The Day of the Deployed is always a bittersweet remembrance for me because my husband has deployed several times. While I am so grateful he isn’t deployed today, I know that thousands of spouses still wait, life on perpetual pause, hoping their spouses return safely.
I never know how to summarize the experience of deployment for those outside this military community because it’s such a complex experience.
We miss them as husbands, and we miss them as friends. We miss help with baths, bedtimes, homework, housework. While we struggle with anxiety and fear, we simultaneously live for every phone call or email and struggle to live at all.
It’s this terrible balancing act I felt weighing on my heart today. We have to live and find things to live for, not just countdown the deployment.
I can’t press pause on an entire year.
We’ve got to live those months or years they are gone, but . . . we want to freeze time, we don’t want that year of living to pass them by, but we can’t let it pass us by either.Deployments are a terrible balancing act of waiting and finding the strength to keep living. Click To Tweet
So today I’m sharing portions of my army wife diary posts from this date in 2010, which, coincidentally, deal exactly with this complicated tightrope act.
“Today (Oct. 2010) I was tired, but I had a choice what attitude I would have. The past week or two, I have just been counting days, struggling against the world, but have I been living?
“I went to the woods because I wished to live deliberately, to front only the essential facts of life, and see if I could not learn what it had to teach, and not, when I came to die, discover that I had not lived.” -Thoreau
Can I spend 365 days just waiting for him to come home?
I don’t want to get to the end of this year to discover I have not lived.
During my first experiences with a military man, distance and separation, I wrote this poem about living in a hurry to get to a much anticipated future.
Fools’ Luxury by Jennifer DeFrates Three minutes before heading home, striding purposely, laying out the evening at hand, I passed a quiet man, gray and lined silently sweeping piles of dust and off-handed debris from ancient tiles pooled with afternoon sun. Wish it was Friday – I answered his casual query Why, he said – giving me internal pause – Why would you wish days of your life away? Too busy to stop, I flippantly shrugged And carried on But his simple wisdom rippled inside Reverberating against my arrogance of immortality. Why were these Wednesday hours less precious? Where was my Thursday guarantee? In an epiphany flash, I wondered How long I’d been always looking to the next finish line – Friday June next Christmas – How long ignoring my life, Continuously waiting to live it, Procrastinated dreams growing dimmer, Days I’d let fall into dilapidation Instead of carefully constructing each minute. Time is fools’ luxury. Those with no more would chide, if they could, Would remind that Thoreau at his pond had it right. Too many meet death without knowing life Failing to embrace its falling seconds. So this Wednesday I sit And soak in cut grass and dampened dirt Shivering in Winter’s dying wind and try to teach myself To walk the tightrope Between looking toward tomorrow While remembering to see today.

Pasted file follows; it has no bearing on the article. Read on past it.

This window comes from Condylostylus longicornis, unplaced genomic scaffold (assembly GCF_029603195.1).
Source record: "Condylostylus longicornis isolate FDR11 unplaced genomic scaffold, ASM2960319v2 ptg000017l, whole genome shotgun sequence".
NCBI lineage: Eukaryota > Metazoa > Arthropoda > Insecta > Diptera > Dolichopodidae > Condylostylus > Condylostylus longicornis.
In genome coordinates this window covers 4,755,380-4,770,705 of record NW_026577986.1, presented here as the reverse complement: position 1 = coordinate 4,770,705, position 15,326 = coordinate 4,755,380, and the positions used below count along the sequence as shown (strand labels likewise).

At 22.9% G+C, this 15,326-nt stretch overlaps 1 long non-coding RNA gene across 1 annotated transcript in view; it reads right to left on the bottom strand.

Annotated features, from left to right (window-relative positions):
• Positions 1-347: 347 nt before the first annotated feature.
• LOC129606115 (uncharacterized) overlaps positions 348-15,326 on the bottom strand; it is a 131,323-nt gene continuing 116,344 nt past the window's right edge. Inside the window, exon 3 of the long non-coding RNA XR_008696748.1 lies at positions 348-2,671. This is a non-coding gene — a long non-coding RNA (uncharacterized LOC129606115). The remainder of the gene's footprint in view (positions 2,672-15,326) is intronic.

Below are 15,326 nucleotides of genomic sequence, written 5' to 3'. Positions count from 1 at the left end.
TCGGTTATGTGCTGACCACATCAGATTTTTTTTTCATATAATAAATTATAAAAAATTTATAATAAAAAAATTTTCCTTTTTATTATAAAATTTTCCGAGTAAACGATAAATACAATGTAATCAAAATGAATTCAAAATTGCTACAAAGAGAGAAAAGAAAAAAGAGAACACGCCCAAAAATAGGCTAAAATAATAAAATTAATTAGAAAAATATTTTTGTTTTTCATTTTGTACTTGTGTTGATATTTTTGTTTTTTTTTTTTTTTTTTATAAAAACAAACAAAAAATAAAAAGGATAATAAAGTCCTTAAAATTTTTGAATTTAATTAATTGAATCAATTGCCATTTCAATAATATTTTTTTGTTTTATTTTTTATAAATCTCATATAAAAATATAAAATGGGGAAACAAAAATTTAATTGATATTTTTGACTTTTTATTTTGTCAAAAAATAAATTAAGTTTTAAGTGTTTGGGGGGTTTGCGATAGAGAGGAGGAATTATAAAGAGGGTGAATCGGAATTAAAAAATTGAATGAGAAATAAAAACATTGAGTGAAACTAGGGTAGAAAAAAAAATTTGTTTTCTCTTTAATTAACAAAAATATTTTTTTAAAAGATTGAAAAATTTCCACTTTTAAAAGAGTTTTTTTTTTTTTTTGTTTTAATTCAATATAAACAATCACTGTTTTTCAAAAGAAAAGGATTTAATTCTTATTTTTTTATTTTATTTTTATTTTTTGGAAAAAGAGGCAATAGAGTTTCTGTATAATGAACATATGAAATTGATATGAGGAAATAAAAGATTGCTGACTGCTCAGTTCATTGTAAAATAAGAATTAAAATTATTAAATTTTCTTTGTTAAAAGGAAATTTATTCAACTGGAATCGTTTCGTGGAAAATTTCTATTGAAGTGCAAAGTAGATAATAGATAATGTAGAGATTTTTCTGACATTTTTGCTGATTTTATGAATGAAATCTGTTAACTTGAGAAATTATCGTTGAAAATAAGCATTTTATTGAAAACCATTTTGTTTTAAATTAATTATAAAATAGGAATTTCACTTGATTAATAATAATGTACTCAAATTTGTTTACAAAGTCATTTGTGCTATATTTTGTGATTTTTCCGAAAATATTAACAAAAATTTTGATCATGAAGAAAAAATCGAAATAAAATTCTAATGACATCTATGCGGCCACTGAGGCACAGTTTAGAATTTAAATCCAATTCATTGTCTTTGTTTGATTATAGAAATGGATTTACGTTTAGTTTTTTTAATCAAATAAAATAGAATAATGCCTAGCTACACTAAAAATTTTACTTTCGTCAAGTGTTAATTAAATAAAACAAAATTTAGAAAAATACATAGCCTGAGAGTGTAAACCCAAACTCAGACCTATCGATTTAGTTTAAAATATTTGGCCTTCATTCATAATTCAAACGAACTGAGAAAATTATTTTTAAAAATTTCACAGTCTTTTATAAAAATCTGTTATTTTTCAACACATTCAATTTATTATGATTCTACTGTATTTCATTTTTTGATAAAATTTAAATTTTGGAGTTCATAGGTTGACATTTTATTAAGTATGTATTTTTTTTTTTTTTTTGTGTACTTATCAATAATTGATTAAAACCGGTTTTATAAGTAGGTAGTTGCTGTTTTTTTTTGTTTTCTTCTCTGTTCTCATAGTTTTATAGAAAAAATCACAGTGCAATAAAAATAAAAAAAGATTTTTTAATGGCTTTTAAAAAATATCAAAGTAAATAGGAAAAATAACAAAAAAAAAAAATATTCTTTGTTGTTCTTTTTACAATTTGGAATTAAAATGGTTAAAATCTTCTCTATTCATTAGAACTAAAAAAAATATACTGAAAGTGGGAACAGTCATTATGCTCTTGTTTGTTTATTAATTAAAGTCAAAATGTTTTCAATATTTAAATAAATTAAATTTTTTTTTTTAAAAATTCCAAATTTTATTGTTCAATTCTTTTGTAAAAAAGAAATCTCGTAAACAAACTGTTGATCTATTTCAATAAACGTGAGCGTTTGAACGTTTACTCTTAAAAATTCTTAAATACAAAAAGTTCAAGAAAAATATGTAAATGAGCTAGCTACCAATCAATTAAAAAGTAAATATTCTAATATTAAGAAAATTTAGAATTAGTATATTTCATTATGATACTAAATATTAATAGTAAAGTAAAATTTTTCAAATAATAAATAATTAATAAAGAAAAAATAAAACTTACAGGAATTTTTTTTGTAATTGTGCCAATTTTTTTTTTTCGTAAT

Am I so focused on the end of this deployment, that I’m missing right now?
Today (2010), I ran late for my doctor’s appointment, then waited for an hour just to get into the exam room. After two minutes, he tells me I need to have two major surgeries. I can imagine the fun crutches will be with a baby.
An emergency trip to the grocery store took too long. When rushing to put away the groceries before picking up the baby, I shattered my coffee pot. So I had to make another trip to the store. Or go without coffee tomorrow. . . HA, yeah, right!
|Froggy Bottom Baby|
All these things went WRONG, and I came home smiling because I got to choose my response to these situations.
I choose joy.
I choose to live right now, even as it’s hard. It’s hard to truly enjoy the moments he is missing, but I know refusing to be joyful won’t give him back those times.
So, I danced and sang and played with my daughter, making her giggle over and over, reveling in her sweet baby laughter.
I could have spent this afternoon moping and sad and scared and frustrated, but what was that attitude going to solve? Nothing.
Worrying and waiting for my husband’s return isn’t going to solve anything either.Attitude may be the most powerful choice we ever have in this military life. #DayoftheDeployed Click To Tweet
We struggle with trying to fill our days, keeping mindlessly busy, trying to stop the mental cycle of anxiety and stress, holding our collective breath as we wait for our soldiers to come home.
However, that isn’t living.
None of us want to realize that we have not lived, but sometimes it’s hard to find a way to live deliberately when now is painful.
Find one thing to smile about and hold onto it as long as you can.
Crying will happen, it is part of this army wife life, just don’t let it be what fills your time until tomorrow.
That Day of the Deployed was five years ago,
and the last one I personally experienced with a spouse in harm’s way.
We tumbled through deployments tied to cell phones and Skype, just trying to find our footing.
I, like many military spouses, had to master trying to find the delicate balance of waiting for them and living in the present.
Save that new action movie, wait to try the new sushi place, but have joy in the life we have now, instead of just impatiently waiting for tomorrow. Life doesn’t stop for hard, neither should we.